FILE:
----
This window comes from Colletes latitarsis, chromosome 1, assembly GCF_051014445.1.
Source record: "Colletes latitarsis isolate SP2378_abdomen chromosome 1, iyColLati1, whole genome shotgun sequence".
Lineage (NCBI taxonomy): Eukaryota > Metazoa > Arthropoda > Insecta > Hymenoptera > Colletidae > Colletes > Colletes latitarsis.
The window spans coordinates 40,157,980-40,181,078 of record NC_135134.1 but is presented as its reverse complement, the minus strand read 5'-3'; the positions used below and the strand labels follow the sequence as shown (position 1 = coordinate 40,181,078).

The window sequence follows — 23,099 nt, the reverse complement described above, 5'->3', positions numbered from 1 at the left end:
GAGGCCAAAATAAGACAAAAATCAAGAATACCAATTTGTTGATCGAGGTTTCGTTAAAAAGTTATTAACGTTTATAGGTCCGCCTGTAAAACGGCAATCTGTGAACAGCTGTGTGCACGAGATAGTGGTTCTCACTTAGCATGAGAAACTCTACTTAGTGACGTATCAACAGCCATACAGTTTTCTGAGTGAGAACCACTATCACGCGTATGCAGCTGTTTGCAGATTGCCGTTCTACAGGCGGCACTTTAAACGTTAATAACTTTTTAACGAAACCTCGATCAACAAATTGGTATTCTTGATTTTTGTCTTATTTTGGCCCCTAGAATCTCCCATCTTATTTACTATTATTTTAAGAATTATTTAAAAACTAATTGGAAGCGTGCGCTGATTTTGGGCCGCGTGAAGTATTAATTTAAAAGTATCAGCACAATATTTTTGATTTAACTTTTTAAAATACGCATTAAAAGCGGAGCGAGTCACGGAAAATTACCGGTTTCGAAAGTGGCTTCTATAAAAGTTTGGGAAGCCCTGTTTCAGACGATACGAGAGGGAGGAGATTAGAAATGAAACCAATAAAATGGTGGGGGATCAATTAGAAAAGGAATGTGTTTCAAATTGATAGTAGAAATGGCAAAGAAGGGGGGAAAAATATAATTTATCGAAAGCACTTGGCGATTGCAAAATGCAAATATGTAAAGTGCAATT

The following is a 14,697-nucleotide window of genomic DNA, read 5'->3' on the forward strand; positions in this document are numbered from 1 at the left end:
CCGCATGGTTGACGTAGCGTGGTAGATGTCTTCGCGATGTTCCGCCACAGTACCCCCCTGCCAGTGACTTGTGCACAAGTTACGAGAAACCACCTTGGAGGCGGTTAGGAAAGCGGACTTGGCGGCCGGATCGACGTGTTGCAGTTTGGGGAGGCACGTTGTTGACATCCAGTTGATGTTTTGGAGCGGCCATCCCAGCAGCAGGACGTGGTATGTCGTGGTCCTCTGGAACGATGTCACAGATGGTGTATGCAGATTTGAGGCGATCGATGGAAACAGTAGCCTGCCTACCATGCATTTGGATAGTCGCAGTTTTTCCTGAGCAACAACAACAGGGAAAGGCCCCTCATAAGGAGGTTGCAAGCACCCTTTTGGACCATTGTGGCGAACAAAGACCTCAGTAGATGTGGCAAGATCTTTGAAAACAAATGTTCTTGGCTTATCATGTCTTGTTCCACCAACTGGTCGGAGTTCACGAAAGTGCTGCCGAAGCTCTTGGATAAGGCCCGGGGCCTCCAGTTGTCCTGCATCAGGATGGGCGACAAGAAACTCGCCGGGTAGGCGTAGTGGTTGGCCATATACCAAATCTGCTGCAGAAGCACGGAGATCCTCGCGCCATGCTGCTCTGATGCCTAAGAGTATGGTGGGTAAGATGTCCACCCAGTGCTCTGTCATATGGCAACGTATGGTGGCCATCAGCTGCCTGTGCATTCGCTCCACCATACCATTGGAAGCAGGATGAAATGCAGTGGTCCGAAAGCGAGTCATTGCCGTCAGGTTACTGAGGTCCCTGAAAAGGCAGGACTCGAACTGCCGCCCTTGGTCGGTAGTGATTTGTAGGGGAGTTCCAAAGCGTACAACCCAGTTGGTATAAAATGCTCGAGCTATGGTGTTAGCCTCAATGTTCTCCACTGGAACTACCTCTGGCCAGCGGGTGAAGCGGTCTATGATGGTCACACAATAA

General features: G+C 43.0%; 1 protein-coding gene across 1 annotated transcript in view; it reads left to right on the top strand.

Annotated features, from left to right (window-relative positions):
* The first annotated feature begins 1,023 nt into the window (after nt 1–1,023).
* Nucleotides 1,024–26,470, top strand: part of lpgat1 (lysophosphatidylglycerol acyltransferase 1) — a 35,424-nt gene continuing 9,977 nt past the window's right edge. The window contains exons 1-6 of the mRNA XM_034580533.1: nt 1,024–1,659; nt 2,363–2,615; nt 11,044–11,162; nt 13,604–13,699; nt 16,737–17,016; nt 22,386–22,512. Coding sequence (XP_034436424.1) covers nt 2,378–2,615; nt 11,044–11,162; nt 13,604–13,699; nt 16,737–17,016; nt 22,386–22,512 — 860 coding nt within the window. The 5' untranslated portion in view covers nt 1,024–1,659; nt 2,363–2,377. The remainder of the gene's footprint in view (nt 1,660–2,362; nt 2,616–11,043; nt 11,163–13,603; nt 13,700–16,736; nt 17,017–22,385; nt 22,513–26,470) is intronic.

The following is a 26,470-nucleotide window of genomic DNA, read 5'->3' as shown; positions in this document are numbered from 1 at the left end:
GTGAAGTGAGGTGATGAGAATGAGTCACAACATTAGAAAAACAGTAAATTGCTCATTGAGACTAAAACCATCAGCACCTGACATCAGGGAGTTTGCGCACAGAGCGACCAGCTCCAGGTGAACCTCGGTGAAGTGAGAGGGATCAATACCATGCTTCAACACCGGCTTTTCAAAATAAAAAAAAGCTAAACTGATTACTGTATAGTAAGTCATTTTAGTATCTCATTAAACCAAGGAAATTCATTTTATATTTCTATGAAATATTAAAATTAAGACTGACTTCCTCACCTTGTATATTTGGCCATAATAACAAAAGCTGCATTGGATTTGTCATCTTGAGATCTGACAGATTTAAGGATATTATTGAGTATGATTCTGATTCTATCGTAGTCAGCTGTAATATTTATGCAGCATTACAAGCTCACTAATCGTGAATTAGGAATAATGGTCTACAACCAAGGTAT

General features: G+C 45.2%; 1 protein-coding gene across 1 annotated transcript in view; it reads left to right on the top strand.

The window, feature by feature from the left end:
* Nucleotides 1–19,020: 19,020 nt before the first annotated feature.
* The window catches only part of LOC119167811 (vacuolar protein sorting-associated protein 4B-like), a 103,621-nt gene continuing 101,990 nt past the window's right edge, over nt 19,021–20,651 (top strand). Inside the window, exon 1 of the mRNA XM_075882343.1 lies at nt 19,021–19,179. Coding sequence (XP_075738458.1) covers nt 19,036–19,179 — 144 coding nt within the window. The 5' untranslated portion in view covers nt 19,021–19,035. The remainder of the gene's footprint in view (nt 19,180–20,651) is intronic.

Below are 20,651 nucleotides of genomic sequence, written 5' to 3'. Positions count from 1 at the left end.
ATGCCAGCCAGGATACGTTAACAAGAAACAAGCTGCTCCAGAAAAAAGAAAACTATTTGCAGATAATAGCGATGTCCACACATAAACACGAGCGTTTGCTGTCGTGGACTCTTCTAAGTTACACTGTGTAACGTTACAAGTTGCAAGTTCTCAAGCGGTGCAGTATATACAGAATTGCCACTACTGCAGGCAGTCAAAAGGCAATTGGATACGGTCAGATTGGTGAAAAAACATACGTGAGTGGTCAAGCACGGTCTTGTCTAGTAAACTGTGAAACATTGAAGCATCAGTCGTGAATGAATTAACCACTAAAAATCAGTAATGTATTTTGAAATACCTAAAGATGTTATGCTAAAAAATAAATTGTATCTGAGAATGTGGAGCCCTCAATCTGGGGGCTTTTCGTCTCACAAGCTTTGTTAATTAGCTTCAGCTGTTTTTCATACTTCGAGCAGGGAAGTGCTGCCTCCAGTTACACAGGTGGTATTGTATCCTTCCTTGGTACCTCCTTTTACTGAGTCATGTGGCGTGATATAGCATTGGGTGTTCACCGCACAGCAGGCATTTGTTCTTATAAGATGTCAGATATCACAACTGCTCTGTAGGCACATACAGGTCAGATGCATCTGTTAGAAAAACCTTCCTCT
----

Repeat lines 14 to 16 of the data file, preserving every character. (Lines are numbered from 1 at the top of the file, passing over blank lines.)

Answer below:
GTGAAGTGAGGTGATGAGAATGAGTCACAACATTAGAAAAACAGTAAATTGCTCATTGAGACTAAAACCATCAGCACCTGACATCAGGGAGTTTGCGCACAGAGCGACCAGCTCCAGGTGAACCTCGGTGAAGTGAGAGGGATCAATACCATGCTTCAACACCGGCTTTTCAAAATAAAAAAAAGCTAAACTGATTACTGTATAGTAAGTCATTTTAGTATCTCATTAAACCAAGGAAATTCATTTTATATTTCTATGAAATATTAAAATTAAGACTGACTTCCTCACCTTGTATATTTGGCCATAATAACAAAAGCTGCATTGGATTTGTCATCTTGAGATCTGACAGATTTAAGGATATTATTGAGTATGATTCTGATTCTATCGTAGTCAGCTGTAATATTTATGCAGCATTACAAGCTCACTAATCGTGAATTAGGAATAATGGTCTACAACCAAGGTAT

General features: G+C 45.2%; 1 protein-coding gene across 1 annotated transcript in view; it reads left to right on the top strand.

The window, feature by feature from the left end: